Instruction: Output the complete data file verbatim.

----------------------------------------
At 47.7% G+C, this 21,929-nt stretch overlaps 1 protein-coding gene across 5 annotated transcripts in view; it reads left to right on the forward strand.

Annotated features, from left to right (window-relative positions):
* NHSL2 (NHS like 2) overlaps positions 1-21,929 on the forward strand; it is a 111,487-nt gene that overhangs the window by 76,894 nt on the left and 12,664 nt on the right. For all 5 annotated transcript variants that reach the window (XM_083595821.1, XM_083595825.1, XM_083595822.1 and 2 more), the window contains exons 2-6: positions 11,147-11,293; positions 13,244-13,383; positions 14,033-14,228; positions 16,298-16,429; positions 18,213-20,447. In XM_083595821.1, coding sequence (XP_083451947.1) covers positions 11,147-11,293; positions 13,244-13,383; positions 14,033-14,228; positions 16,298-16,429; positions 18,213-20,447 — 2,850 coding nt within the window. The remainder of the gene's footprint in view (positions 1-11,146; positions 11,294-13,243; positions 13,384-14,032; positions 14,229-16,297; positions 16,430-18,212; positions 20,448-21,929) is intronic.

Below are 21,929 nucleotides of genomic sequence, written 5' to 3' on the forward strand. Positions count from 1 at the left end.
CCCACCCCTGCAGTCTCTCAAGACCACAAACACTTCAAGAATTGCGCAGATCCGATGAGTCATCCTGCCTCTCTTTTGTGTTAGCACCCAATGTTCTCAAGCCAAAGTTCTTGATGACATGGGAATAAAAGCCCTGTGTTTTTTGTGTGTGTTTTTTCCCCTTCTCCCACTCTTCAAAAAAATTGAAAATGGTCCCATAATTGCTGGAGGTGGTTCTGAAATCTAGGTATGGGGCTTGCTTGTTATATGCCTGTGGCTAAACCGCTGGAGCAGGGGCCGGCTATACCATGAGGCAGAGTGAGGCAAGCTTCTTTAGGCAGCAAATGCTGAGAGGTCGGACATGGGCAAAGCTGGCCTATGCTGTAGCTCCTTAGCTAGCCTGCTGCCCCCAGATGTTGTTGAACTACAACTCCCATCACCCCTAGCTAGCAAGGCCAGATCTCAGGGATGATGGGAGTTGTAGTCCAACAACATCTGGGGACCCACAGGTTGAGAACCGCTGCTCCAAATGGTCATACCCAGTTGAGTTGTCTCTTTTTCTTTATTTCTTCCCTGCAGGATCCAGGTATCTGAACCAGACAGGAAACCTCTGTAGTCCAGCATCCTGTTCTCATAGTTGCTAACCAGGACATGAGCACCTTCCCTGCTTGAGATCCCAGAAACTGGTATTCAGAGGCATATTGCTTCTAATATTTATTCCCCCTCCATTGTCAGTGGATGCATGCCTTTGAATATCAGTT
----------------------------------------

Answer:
At 47.7% G+C, this 21,929-nt stretch overlaps 1 protein-coding gene across 5 annotated transcripts in view; it reads left to right on the forward strand.

Annotated features, from left to right (window-relative positions):
* NHSL2 (NHS like 2) overlaps positions 1-21,929 on the forward strand; it is a 111,487-nt gene that overhangs the window by 76,894 nt on the left and 12,664 nt on the right. For all 5 annotated transcript variants that reach the window (XM_083595821.1, XM_083595825.1, XM_083595822.1 and 2 more), the window contains exons 2-6: positions 11,147-11,293; positions 13,244-13,383; positions 14,033-14,228; positions 16,298-16,429; positions 18,213-20,447. In XM_083595821.1, coding sequence (XP_083451947.1) covers positions 11,147-11,293; positions 13,244-13,383; positions 14,033-14,228; positions 16,298-16,429; positions 18,213-20,447 — 2,850 coding nt within the window. The remainder of the gene's footprint in view (positions 1-11,146; positions 11,294-13,243; positions 13,384-14,032; positions 14,229-16,297; positions 16,430-18,212; positions 20,448-21,929) is intronic.

Below are 21,929 nucleotides of genomic sequence, written 5' to 3' on the forward strand. Positions count from 1 at the left end.
CCCACCCCTGCAGTCTCTCAAGACCACAAACACTTCAAGAATTGCGCAGATCCGATGAGTCATCCTGCCTCTCTTTTGTGTTAGCACCCAATGTTCTCAAGCCAAAGTTCTTGATGACATGGGAATAAAAGCCCTGTGTTTTTTGTGTGTGTTTTTTCCCCTTCTCCCACTCTTCAAAAAAATTGAAAATGGTCCCATAATTGCTGGAGGTGGTTCTGAAATCTAGGTATGGGGCTTGCTTGTTATATGCCTGTGGCTAAACCGCTGGAGCAGGGGCCGGCTATACCATGAGGCAGAGTGAGGCAAGCTTCTTTAGGCAGCAAATGCTGAGAGGTCGGACATGGGCAAAGCTGGCCTATGCTGTAGCTCCTTAGCTAGCCTGCTGCCCCCAGATGTTGTTGAACTACAACTCCCATCACCCCTAGCTAGCAAGGCCAGATCTCAGGGATGATGGGAGTTGTAGTCCAACAACATCTGGGGACCCACAGGTTGAGAACCGCTGCTCCAAATGGTCATACCCAGTTGAGTTGTCTCTTTTTCTTTATTTCTTCCCTGCAGGATCCAGGTATCTGAACCAGACAGGAAACCTCTGTAGTCCAGCATCCTGTTCTCATAGTTGCTAACCAGGACATGAGCACCTTCCCTGCTTGAGATCCCAGAAACTGGTATTCAGAGGCATATTGCTTCTAATATTTATTCCCCCTCCATTGTCAGTGGATGCATGCCTTTGAATATCAGTT